Skip to content

Luther’s Three Rules of Preaching

January 26, 2012

The preaching of Martin Luther captivated sixteenth-century Germany.  Certainly we know that the Gospel and Scripture were recovered in the Reformation, and without them all else would have been in vain.  But even with that we might ask the question, “Just what kind of a preacher was this Martin Luther?” 

His contemporary, fellow Reformer, and friend Philip Melanchton said, “One is an interpreter, one a logician, another an orator, but Luther is all in all.”  Church historian Philip Schaff wrote that “Luther observed no strict method.  He usually followed the text, and combined exposition with application.  He made Christ and the gospel his theme…He had an extraordinary faculty of expressing the profoundest thoughts in the clearest and strongest language for the common people.  He hit the nail on the head…He disregarded the scholars among his hearers, and aimed at the common people, the women and children and servants.  ‘Cursed be the preachers,’ he said, ‘who in church aim at high or hard things.’  He was never dull or tedious.  He usually stopped when the hearers were at the height of attention, and left them anxious to come again.  He censured Bugenhagen (a pastor in Wittenberg) for his long sermons, of which people so often and justly complain.  He summed up his homiletical wisdom in three rules:- ‘Start fresh; Speak out; Stop short.'”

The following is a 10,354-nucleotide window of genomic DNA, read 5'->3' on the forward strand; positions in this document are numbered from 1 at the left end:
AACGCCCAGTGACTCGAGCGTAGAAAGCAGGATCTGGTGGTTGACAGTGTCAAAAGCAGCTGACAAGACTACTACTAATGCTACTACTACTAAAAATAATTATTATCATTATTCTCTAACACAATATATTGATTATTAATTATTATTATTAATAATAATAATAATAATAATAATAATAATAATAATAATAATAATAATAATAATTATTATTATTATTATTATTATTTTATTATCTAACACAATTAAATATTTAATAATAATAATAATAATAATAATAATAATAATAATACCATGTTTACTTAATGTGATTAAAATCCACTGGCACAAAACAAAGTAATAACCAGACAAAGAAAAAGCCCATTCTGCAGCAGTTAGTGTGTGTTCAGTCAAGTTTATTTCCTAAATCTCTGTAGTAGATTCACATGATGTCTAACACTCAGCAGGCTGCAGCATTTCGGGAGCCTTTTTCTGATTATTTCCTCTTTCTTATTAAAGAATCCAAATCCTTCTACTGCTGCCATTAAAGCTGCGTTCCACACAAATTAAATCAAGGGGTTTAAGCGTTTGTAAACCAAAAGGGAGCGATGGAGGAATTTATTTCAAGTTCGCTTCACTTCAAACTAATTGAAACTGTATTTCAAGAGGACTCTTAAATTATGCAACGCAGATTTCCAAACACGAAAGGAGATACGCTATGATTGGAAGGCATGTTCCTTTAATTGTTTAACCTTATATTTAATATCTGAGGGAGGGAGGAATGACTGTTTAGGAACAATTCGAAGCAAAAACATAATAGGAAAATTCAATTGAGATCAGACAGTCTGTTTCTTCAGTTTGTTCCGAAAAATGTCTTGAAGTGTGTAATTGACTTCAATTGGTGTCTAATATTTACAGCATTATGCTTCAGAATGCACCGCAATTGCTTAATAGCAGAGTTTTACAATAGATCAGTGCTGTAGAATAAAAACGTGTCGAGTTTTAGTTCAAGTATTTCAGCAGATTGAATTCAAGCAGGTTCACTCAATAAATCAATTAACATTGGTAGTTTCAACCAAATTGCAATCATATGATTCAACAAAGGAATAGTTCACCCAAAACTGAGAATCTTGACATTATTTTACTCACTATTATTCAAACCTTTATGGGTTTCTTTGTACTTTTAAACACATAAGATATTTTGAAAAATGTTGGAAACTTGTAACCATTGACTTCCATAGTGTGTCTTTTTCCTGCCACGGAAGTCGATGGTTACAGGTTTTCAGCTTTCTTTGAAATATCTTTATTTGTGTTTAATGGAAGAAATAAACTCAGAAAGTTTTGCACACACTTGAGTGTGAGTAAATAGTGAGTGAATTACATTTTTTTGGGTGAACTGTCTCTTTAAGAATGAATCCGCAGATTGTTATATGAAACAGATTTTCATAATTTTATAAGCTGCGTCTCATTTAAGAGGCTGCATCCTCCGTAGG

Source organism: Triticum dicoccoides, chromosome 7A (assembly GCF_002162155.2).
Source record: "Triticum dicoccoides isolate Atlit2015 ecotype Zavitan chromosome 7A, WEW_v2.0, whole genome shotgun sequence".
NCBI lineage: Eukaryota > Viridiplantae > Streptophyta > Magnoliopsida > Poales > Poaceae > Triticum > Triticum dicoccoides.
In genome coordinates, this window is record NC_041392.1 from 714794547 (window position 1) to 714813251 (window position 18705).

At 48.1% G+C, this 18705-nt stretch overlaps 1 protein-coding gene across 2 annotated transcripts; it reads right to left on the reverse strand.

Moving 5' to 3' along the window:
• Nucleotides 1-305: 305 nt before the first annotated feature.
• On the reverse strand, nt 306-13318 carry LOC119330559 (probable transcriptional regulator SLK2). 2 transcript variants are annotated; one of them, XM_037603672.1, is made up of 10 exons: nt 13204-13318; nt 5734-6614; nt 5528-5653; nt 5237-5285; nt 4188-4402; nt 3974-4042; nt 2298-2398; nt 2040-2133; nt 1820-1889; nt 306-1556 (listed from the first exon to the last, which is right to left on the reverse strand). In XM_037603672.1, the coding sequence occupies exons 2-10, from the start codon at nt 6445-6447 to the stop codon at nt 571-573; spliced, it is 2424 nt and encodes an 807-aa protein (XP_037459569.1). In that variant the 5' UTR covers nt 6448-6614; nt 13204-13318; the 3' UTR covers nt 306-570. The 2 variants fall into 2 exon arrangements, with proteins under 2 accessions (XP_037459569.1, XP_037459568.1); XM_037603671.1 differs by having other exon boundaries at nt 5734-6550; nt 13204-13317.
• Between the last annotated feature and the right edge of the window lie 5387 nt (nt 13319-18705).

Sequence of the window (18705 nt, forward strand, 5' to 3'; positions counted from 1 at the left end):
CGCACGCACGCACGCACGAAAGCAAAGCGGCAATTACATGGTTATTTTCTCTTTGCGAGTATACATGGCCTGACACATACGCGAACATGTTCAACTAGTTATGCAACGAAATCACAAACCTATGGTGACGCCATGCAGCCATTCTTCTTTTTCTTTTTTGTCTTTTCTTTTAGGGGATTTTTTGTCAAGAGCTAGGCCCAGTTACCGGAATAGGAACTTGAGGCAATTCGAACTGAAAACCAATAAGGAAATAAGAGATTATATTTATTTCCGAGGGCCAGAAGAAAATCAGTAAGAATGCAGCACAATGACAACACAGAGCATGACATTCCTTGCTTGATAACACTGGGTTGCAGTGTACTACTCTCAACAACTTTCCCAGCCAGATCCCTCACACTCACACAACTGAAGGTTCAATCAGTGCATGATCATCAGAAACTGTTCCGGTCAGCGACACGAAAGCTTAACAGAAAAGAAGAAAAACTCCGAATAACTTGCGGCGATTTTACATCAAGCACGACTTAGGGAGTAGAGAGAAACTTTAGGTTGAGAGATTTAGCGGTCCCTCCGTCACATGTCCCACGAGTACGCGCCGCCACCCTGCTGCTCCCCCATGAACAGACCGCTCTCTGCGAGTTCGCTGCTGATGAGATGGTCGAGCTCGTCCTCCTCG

Schaff then adds a footnote that gives a more literal rendering of Luther’s dictum:  “Get up freshly; Open your mouth widely; Be done done quickly.”  (Philip Schaff, History of the Christian Church, vol 7, first published 1888, (Peabody, MA: Hendrickson, 1996), 491.)

5 Comments leave one →
  1. January 27, 2012 9:17 am

    I DO like that last quote! It’s a good word for would-be preachers!

  2. January 28, 2012 11:42 pm

    Shortening my sermons is something I’m working on this year. Good post, Neal!

Leave a Reply

Fill in your details below or click an icon to log in:

WordPress.com Logo

You are commenting using your WordPress.com account. Log Out / Change )

Twitter picture

You are commenting using your Twitter account. Log Out / Change )

Facebook photo

You are commenting using your Facebook account. Log Out / Change )

Google+ photo

You are commenting using your Google+ account. Log Out / Change )

Connecting to %s

%d bloggers like this: